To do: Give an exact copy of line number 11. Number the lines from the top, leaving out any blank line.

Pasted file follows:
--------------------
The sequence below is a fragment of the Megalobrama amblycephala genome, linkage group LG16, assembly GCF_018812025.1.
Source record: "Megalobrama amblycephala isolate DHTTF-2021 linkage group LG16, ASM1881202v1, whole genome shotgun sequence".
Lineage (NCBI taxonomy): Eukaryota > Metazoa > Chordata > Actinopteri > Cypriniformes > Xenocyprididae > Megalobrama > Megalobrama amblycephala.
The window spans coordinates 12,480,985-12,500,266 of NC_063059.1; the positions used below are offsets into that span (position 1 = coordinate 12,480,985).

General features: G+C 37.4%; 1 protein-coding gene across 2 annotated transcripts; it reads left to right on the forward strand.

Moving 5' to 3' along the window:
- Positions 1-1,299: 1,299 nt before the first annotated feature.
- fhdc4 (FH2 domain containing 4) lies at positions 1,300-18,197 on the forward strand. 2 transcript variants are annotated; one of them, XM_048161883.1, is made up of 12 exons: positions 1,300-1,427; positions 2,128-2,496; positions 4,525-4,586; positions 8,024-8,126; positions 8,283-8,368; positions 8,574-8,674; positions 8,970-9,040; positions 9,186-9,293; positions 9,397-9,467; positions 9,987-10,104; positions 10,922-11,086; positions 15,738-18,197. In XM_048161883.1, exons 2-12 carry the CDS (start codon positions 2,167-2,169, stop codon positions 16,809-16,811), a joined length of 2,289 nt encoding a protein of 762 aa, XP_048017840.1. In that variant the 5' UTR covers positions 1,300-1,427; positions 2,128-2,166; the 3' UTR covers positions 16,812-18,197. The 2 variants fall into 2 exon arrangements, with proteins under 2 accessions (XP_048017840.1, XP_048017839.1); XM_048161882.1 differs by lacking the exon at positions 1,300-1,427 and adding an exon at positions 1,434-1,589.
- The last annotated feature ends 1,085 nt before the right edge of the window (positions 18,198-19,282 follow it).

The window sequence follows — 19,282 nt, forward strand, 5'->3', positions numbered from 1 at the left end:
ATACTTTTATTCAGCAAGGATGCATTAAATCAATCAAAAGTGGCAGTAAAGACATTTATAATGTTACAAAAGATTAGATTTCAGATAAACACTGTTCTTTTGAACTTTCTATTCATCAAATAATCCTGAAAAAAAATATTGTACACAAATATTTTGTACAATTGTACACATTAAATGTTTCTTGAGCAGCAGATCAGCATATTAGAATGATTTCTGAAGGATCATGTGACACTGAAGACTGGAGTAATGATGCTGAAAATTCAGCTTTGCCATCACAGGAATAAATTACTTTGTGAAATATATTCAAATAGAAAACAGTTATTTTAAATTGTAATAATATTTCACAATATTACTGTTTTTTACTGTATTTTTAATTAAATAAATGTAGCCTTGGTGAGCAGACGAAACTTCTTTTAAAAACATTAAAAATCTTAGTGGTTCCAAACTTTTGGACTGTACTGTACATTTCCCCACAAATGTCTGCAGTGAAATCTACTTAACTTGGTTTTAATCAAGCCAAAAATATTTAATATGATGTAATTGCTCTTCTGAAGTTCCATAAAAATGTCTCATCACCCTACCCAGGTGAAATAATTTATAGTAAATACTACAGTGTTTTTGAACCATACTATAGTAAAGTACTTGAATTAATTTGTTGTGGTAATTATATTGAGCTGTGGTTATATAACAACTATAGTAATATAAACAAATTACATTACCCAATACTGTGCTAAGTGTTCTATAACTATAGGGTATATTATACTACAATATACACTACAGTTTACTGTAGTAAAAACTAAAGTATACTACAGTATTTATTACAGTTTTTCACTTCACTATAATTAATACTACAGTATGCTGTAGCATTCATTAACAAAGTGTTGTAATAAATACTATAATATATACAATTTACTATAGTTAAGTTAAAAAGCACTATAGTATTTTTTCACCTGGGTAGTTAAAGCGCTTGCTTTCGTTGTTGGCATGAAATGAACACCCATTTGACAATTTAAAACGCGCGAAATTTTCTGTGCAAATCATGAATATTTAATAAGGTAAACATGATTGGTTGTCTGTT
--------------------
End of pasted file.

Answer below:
ATACTTTTATTCAGCAAGGATGCATTAAATCAATCAAAAGTGGCAGTAAAGACATTTATAATGTTACAAAAGATTAGATTTCAGATAAACACTGTTCTTTTGAACTTTCTATTCATCAAATAATCCTGAAAAAAAATATTGTACACAAATATTTTGTACAATTGTACACATTAAATGTTTCTTGAGCAGCAGATCAGCATATTAGAATGATTTCTGAAGGATCATGTGACACTGAAGACTGGAGTAATGATGCTGAAAATTCAGCTTTGCCATCACAGGAATAAATTACTTTGTGAAATATATTCAAATAGAAAACAGTTATTTTAAATTGTAATAATATTTCACAATATTACTGTTTTTTACTGTATTTTTAATTAAATAAATGTAGCCTTGGTGAGCAGACGAAACTTCTTTTAAAAACATTAAAAATCTTAGTGGTTCCAAACTTTTGGACTGTACTGTACATTTCCCCACAAATGTCTGCAGTGAAATCTACTTAACTTGGTTTTAATCAAGCCAAAAATATTTAATATGATGTAATTGCTCTTCTGAAGTTCCATAAAAATGTCTCATCACCCTACCCAGGTGAAATAATTTATAGTAAATACTACAGTGTTTTTGAACCATACTATAGTAAAGTACTTGAATTAATTTGTTGTGGTAATTATATTGAGCTGTGGTTATATAACAACTATAGTAATATAAACAAATTACATTACCCAATACTGTGCTAAGTGTTCTATAACTATAGGGTATATTATACTACAATATACACTACAGTTTACTGTAGTAAAAACTAAAGTATACTACAGTATTTATTACAGTTTTTCACTTCACTATAATTAATACTACAGTATGCTGTAGCATTCATTAACAAAGTGTTGTAATAAATACTATAATATATACAATTTACTATAGTTAAGTTAAAAAGCACTATAGTATTTTTTCACCTGGGTAGTTAAAGCGCTTGCTTTCGTTGTTGGCATGAAATGAACACCCATTTGACAATTTAAAACGCGCGAAATTTTCTGTGCAAATCATGAATATTTAATAAGGTAAACATGATTGGTTGTCTGTT